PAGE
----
This past summer, 30 high school students from the Los Angeles metropolitan area took part in the Summer Research Program at the UCLA Henry Samueli School of Engineering and Applied Science.

By Matthew Chin

This program offered a rare opportunity for high school students to gain hands-on engineering-research experience. For those who are already interested in engineering, it gave them a chance to explore the field in more depth. And for those who have not had much exposure to engineering, the program opened up a whole new world to them.

“Through my visits to schools throughout California, it’s very apparent that many of today’s young students know very little about engineering, and very few realize how dependent society is on engineering innovation,” said Jeanine Moreno, the UCLA Engineering outreach coordinator who oversees the program. “Because of this, many overlook engineering as an exciting, creative and lucrative career option. Programs like ours are helping increase engineering awareness and also help shape and guide the engineers of tomorrow.”

In particular, the program sought girls and minorities who are under-represented in engineering fields.

Faculty members from all seven UCLA Engineering departments participated in the program by hosting students in their labs. The Center for Embedded Network Sensing and the Center for Research in Engineering, Media and Performance also hosted students.

Dominique LaFrance signed up for the program because she already had an interest in aerospace engineering.

“The first day I walked into the lab, I was stunned,” said LaFrance, who is entering her senior year at St. Bernard High School, in Playa Del Rey. “There were tools and big machines and lasers and so many more things! I knew once I walked in that this was not going to be a long eight weeks.”

The students also participated in weekly workshops, which included presentations on various engineering career paths and the process of writing scientific papers. The eight-week program culminated in a poster presentation in which the students displayed their work from the summer in much the same way researchers display their research results at scientific conferences.

“The purpose of this program is to expose young students to the research process and gain a true appreciation for what engineers do,” said Dean Vijay K. Dhir. “Through these efforts, we hope to encourage talented students to consider engineering as a career path.”

Ahuva Weltman was in bioengineering professor Warren Grundfest’s lab. There, she assisted researchers who were working on a device that could allow amputees to sense pressure in injured areas. Her program included a visit to a prosthetics lab, an experience she described as very powerful.

“I met and spoke with some of the patients who benefit from advancements in this field,” said Weltman, who will be entering her senior year at Yeshiva of Los Angeles Girls High School. “Seeing firsthand how technology impacts the lives of people in our society was really meaningful to me.”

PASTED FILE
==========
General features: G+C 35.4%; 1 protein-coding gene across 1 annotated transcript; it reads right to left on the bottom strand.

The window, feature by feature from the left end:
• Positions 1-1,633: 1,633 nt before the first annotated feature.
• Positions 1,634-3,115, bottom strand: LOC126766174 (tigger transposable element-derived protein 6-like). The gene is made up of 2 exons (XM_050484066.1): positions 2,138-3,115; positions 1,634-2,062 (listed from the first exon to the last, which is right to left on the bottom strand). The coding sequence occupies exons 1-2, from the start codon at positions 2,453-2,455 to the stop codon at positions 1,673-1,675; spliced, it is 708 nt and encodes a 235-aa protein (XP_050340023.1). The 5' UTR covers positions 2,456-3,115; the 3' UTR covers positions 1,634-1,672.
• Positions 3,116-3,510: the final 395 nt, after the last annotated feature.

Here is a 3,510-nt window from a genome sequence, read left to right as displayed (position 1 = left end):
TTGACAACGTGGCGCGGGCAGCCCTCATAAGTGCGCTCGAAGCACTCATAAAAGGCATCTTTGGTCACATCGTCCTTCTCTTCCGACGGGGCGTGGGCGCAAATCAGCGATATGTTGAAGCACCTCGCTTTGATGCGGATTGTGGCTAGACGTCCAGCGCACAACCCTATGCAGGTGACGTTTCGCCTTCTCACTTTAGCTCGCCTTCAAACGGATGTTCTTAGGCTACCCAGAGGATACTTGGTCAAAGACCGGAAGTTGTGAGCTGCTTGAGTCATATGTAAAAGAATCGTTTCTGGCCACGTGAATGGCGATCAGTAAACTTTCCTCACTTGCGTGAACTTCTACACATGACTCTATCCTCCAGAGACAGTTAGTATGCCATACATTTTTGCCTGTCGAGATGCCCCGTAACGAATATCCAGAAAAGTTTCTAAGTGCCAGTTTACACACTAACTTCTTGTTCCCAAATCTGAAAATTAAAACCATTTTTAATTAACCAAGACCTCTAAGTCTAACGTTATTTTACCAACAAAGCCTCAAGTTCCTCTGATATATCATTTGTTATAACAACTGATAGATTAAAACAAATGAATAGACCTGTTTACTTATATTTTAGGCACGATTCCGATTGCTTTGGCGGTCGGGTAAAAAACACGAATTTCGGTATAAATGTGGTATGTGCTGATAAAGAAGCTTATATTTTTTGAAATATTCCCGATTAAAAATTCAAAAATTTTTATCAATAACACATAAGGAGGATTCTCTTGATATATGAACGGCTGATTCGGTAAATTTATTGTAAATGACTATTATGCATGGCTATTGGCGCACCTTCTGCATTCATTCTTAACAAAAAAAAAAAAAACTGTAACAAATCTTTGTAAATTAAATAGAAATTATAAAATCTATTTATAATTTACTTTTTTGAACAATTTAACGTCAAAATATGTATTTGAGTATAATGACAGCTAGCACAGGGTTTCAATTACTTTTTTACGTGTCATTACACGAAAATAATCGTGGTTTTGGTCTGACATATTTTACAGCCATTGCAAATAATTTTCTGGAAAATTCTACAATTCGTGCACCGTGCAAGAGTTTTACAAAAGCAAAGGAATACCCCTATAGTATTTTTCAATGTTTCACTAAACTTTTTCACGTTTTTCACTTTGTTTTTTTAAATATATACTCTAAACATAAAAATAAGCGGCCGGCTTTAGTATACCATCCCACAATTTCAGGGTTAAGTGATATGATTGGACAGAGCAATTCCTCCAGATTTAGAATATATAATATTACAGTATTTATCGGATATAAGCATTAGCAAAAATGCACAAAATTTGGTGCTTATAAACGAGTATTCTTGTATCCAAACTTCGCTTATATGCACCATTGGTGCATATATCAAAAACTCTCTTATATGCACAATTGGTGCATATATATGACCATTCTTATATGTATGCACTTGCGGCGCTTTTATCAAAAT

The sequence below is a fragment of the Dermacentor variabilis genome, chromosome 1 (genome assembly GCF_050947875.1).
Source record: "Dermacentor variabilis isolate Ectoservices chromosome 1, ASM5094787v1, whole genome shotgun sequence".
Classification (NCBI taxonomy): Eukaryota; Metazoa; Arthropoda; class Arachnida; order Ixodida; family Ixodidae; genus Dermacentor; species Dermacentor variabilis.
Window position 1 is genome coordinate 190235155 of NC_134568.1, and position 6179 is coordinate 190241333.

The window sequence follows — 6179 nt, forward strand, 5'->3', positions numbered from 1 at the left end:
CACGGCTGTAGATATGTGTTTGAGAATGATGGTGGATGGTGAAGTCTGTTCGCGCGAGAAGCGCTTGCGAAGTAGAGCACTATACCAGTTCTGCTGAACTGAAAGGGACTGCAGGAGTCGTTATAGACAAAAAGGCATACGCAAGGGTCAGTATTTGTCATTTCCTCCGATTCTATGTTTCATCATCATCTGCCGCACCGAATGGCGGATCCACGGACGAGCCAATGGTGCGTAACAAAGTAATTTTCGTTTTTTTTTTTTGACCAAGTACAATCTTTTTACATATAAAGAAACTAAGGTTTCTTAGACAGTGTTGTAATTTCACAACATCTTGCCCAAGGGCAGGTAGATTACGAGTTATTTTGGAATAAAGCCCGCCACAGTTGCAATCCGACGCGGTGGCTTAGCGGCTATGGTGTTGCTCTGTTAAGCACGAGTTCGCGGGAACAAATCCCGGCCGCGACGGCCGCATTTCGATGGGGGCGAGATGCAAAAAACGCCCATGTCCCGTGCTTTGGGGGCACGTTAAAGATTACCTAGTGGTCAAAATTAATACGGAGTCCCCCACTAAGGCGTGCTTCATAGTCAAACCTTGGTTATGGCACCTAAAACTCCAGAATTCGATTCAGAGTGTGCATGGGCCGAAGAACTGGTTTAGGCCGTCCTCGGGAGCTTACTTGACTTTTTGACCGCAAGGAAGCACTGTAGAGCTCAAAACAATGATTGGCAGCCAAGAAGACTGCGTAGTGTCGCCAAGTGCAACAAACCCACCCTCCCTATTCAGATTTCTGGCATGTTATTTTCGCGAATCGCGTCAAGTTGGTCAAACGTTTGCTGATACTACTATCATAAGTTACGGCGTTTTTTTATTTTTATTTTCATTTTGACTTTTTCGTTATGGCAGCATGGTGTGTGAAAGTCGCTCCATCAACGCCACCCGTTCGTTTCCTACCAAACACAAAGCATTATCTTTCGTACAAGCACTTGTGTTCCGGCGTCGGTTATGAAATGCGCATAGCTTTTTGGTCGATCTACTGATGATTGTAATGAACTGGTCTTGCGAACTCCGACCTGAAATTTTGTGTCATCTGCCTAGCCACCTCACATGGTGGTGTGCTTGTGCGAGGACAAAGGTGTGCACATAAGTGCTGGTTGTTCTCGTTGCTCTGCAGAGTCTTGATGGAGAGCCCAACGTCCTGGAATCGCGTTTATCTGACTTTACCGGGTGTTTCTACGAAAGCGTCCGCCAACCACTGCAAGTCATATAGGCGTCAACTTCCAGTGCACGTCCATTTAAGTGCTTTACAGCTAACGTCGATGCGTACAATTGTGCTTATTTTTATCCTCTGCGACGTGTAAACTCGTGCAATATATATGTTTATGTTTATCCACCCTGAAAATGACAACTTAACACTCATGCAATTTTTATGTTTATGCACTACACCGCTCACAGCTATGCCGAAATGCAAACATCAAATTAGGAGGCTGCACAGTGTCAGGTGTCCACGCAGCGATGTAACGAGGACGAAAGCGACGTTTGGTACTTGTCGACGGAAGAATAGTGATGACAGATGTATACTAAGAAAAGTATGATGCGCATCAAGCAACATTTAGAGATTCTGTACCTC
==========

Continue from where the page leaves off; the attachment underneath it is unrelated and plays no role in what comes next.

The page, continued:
Annemarie Mak, who was in the lab of Harold Monbouquette, professor of chemical and biomolecular engineering, said that before the program, she didn’t quite understand what engineers did.

“Now, I still do not know all the things that they can do — their capabilities are endless,” said Mak, who is a senior at Ramona Convent Secondary School in Alhambra. “The program has done much for my thought process — how to think analytically, remember the different methods applied and correctly write down all the information into my lab book.”

It’s these kinds of experiences in the program that can significantly influence a student’s chosen major and career goals.

Andrea Kasko, a professor of bioengineering who hosted a student, noted that her own interest in engineering started when she began to do research in college.

“By exposing students to engineering careers at this point, and give them an opportunity to really experience research in a way they would not otherwise see for several more years, we can recruit talented high school students to study engineering in college,” she said.

This is the second year of the Summer Research Program. Several participants from 2006 are now enrolling as freshmen in engineering programs throughout the country, including at UCLA.

Joey Degges, a participant in the Research Program in 2006, was at the Center for Embedded Network Sensing. He’ll be at UCLA Engineering this fall. Degges said that some of the longest days in the lab were actually the most rewarding.

“It was those days when I really felt like I accomplished something. I knew that the next day, 130 miles away, my work was being deployed and actually used,” Degges said. “After experiencing that feeling of accomplishment, it is easy to see why someone would want to be an engineer, because they get to use their minds to create. It may take a while, but when you are finished you know that your work is good and that you have accomplished something.”

The Summer Research Program is funded by the Nicholas Foundation.

Main Image: 2007 Summer Research Program students. Photo by Don Liebig.